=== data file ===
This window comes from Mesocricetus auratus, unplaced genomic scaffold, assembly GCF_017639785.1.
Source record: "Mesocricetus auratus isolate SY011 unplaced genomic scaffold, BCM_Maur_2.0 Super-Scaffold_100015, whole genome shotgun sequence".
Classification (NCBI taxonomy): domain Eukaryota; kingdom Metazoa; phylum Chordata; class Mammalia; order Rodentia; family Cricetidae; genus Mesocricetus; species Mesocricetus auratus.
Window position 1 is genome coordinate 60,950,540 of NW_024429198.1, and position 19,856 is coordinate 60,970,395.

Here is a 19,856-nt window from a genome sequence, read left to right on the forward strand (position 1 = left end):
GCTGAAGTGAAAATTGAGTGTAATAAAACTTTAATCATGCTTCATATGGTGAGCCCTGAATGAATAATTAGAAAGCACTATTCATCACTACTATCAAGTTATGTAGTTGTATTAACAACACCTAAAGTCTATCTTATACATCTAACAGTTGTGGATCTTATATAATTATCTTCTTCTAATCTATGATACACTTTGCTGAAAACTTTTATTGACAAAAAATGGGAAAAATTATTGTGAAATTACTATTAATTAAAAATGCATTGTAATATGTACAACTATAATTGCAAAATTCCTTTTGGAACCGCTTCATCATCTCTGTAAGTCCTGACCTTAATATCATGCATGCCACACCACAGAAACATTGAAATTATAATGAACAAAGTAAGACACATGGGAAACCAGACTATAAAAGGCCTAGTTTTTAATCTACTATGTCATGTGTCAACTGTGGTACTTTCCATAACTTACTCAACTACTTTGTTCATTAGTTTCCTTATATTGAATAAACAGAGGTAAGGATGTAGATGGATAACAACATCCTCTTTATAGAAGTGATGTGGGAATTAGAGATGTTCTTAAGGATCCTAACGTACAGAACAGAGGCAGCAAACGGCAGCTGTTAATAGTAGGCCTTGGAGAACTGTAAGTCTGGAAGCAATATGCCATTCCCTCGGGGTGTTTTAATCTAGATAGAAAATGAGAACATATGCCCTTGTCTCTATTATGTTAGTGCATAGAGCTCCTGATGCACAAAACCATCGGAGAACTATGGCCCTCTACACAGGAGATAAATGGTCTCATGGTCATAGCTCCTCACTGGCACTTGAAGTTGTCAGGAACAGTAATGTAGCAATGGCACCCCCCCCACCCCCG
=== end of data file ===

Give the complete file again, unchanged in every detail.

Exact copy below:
This window comes from Mesocricetus auratus, unplaced genomic scaffold, assembly GCF_017639785.1.
Source record: "Mesocricetus auratus isolate SY011 unplaced genomic scaffold, BCM_Maur_2.0 Super-Scaffold_100015, whole genome shotgun sequence".
Classification (NCBI taxonomy): domain Eukaryota; kingdom Metazoa; phylum Chordata; class Mammalia; order Rodentia; family Cricetidae; genus Mesocricetus; species Mesocricetus auratus.
Window position 1 is genome coordinate 60,950,540 of NW_024429198.1, and position 19,856 is coordinate 60,970,395.

Here is a 19,856-nt window from a genome sequence, read left to right on the forward strand (position 1 = left end):
GCTGAAGTGAAAATTGAGTGTAATAAAACTTTAATCATGCTTCATATGGTGAGCCCTGAATGAATAATTAGAAAGCACTATTCATCACTACTATCAAGTTATGTAGTTGTATTAACAACACCTAAAGTCTATCTTATACATCTAACAGTTGTGGATCTTATATAATTATCTTCTTCTAATCTATGATACACTTTGCTGAAAACTTTTATTGACAAAAAATGGGAAAAATTATTGTGAAATTACTATTAATTAAAAATGCATTGTAATATGTACAACTATAATTGCAAAATTCCTTTTGGAACCGCTTCATCATCTCTGTAAGTCCTGACCTTAATATCATGCATGCCACACCACAGAAACATTGAAATTATAATGAACAAAGTAAGACACATGGGAAACCAGACTATAAAAGGCCTAGTTTTTAATCTACTATGTCATGTGTCAACTGTGGTACTTTCCATAACTTACTCAACTACTTTGTTCATTAGTTTCCTTATATTGAATAAACAGAGGTAAGGATGTAGATGGATAACAACATCCTCTTTATAGAAGTGATGTGGGAATTAGAGATGTTCTTAAGGATCCTAACGTACAGAACAGAGGCAGCAAACGGCAGCTGTTAATAGTAGGCCTTGGAGAACTGTAAGTCTGGAAGCAATATGCCATTCCCTCGGGGTGTTTTAATCTAGATAGAAAATGAGAACATATGCCCTTGTCTCTATTATGTTAGTGCATAGAGCTCCTGATGCACAAAACCATCGGAGAACTATGGCCCTCTACACAGGAGATAAATGGTCTCATGGTCATAGCTCCTCACTGGCACTTGAAGTTGTCAGGAACAGTAATGTAGCAATGGCACCCCCCCCACCCCCG